It covers the most repeated details of his story including his parents' decision not to abort him, to his accomplishments on the field.
However, the article provides insights into the mission work in the Philippines and the people and faith that drives him. You get the sense that his maturity stems from the desire, even burden, to care for the children in the orphanage his father founded. You could even say he is grounded by a "fatherly" duty towards them. It is also very easy to see why he doesn't care at all about the "haters", as he said yesterday at UF's Media Day.
Every summer, when schools are on break, Tim goes to that barangay (barrio) in the Philippines where his dad had set up his mission. There, as a virtual unknown and away from the media spotlight, he walks the streets of Cotabato and visits the markets of Digos with the Holy Bible in his hand to preach the gospel of Jesus. He saddles homeless kids on his shoulder in the slums of Sarangani and plays kuya (big brother) to them while handing out candies and chocolates. He bathes in cold water just like the natives do, and runs errands for volunteer doctors and nurses who perform surgeries on indigent patients in makeshift operating tables.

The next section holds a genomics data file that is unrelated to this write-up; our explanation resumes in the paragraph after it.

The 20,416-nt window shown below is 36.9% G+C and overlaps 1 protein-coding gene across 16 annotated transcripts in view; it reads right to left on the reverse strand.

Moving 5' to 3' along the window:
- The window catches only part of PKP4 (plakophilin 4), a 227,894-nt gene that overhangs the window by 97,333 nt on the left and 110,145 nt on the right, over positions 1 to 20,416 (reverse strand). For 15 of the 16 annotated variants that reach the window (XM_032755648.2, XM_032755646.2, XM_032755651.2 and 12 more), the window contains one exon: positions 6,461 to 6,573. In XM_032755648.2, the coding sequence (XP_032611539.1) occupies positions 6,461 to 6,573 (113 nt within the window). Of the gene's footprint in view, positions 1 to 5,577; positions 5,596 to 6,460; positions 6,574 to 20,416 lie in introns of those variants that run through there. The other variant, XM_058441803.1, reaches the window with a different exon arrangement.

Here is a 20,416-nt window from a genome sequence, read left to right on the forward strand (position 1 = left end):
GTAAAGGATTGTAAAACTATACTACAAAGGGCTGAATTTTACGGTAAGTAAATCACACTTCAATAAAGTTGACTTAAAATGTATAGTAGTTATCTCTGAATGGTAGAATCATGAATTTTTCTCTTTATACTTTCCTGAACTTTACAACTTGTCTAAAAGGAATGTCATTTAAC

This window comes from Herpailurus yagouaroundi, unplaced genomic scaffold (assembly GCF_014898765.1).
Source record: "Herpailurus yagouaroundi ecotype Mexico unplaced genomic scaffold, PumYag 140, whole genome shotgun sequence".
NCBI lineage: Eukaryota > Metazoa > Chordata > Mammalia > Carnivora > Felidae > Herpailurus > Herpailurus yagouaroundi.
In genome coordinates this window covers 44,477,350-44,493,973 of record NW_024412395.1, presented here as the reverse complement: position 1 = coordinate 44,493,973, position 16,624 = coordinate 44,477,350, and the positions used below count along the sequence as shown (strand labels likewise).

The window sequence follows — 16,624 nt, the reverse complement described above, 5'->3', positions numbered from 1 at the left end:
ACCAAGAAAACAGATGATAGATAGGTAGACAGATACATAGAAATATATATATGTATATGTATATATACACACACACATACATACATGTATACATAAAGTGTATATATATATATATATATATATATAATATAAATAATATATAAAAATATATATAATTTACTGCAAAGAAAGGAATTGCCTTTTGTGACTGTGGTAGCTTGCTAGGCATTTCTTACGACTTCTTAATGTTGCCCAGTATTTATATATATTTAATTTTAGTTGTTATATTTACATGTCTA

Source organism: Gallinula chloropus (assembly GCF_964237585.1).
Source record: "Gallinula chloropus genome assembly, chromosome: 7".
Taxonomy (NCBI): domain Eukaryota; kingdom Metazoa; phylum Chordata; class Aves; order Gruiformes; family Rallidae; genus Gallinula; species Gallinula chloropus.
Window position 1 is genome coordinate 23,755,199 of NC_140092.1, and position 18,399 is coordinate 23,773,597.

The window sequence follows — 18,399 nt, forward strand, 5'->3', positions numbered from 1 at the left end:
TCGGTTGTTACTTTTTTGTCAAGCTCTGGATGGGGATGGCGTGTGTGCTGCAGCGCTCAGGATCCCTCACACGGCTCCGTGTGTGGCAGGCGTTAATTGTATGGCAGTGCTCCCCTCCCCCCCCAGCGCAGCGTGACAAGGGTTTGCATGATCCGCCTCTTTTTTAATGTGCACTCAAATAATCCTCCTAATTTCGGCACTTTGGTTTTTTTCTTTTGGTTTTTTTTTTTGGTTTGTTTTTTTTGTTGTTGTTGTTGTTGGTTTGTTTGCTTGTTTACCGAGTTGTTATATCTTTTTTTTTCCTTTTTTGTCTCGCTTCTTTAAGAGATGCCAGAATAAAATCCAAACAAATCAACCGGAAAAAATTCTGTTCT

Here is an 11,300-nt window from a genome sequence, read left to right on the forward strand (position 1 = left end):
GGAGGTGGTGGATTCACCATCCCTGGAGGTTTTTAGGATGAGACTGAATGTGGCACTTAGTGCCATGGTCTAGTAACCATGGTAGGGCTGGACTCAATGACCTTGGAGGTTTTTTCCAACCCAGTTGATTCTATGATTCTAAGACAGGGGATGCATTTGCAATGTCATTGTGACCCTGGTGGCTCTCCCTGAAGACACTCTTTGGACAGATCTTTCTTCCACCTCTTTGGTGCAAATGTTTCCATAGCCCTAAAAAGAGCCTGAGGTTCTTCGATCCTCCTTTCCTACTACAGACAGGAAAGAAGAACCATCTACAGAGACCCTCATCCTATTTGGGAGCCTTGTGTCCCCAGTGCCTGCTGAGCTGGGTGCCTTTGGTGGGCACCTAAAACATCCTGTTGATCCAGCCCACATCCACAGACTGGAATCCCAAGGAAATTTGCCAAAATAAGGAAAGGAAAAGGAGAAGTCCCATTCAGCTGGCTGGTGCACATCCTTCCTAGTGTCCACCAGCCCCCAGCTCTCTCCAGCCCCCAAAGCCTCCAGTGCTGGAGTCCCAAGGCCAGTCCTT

A world away from their home in Jacksonville, Florida, that faces the Atlantic, Tim finds himself in a different playing field in the island of Mindanao that is nestled in the Pacific. “It is a much different ballgame,” he says. “There, I hear no roaring chants from fans rooting for a touchdown, but deafening silence as people desire to receive the words of Jesus that I preach about. I see none of those eyes of adulation when we win games, but eyes of faith of people searching for Jesus who I talk about,” Tim relates. “You kind of find out from the get-go, what sets faith apart and what a game is just about.”
With all his outstanding achievements in football, Tim will definitely emerge as the top NFL draft pick of his 2010 class as soon he steps out of college. But he has set his sight and his heart on other things, too—that little orphanage of more than fifty children in Mindanao that his father had founded. “Those kids make me more grounded and help me put things in proper perspective,” he says. “At the end of the day, what matters may not only be about scoring a touchdown, but also winning the future of those kids who do not get the opportunity to receive that touch of hope and love that you and I may have the means of giving.”